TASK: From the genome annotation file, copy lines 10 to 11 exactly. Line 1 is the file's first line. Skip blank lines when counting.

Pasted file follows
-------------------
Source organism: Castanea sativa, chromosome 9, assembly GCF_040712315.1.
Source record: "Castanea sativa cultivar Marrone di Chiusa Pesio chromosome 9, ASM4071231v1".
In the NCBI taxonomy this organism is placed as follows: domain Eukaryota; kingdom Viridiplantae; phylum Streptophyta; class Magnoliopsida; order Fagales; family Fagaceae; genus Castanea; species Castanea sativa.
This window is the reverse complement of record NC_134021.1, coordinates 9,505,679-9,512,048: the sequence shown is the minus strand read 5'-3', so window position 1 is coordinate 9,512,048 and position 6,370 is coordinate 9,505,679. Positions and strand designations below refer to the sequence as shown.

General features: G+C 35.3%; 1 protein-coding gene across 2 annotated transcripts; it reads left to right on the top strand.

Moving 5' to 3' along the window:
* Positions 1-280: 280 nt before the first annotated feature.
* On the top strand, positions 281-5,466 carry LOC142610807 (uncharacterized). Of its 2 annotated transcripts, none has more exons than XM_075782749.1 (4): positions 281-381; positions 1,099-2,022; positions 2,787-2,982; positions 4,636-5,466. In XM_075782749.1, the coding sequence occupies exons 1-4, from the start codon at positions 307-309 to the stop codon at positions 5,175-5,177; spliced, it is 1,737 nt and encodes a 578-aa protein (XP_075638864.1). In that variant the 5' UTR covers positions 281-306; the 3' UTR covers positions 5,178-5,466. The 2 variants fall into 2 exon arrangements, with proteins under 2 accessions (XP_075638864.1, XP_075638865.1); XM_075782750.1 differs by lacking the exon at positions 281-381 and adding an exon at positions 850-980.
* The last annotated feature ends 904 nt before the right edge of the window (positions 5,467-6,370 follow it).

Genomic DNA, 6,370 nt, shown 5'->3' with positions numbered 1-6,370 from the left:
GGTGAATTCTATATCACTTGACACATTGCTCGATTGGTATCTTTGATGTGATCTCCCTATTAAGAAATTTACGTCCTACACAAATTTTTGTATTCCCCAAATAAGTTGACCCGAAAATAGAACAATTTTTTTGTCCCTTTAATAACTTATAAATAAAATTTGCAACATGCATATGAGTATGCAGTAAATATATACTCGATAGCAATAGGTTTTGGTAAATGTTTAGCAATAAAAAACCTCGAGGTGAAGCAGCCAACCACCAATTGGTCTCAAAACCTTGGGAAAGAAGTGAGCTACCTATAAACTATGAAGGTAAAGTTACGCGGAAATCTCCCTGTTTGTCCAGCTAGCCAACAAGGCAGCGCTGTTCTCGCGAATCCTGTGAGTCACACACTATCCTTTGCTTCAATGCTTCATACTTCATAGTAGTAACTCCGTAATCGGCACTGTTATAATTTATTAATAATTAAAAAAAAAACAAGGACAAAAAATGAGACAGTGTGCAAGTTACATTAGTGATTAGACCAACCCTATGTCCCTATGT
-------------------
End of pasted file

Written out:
Genomic DNA, 6,370 nt, shown 5'->3' with positions numbered 1-6,370 from the left:
GGTGAATTCTATATCACTTGACACATTGCTCGATTGGTATCTTTGATGTGATCTCCCTATTAAGAAATTTACGTCCTACACAAATTTTTGTATTCCCCAAATAAGTTGACCCGAAAATAGAACAATTTTTTTGTCCCTTTAATAACTTATAAATAAAATTTGCAACATGCATATGAGTATGCAGTAAATATATACTCGATAGCAATAGGTTTTGGTAAATGTTTAGCAATAAAAAACCTCGAGGTGAAGCAGCCAACCACCAATTGGTCTCAAAACCTTGGGAAAGAAGTGAGCTACCTATAAACTATGAAGGTAAAGTTACGCGGAAATCTCCCTGTTTGTCCAGCTAGCCAACAAGGCAGCGCTGTTCTCGCGAATCCTGTGAGTCACACACTATCCTTTGCTTCAATGCTTCATACTTCATAGTAGTAACTCCGTAATCGGCACTGTTATAATTTATTAATAATTAAAAAAAAAACAAGGACAAAAAATGAGACAGTGTGCAAGTTACATTAGTGATTAGACCAACCCTATGTCCCTATGT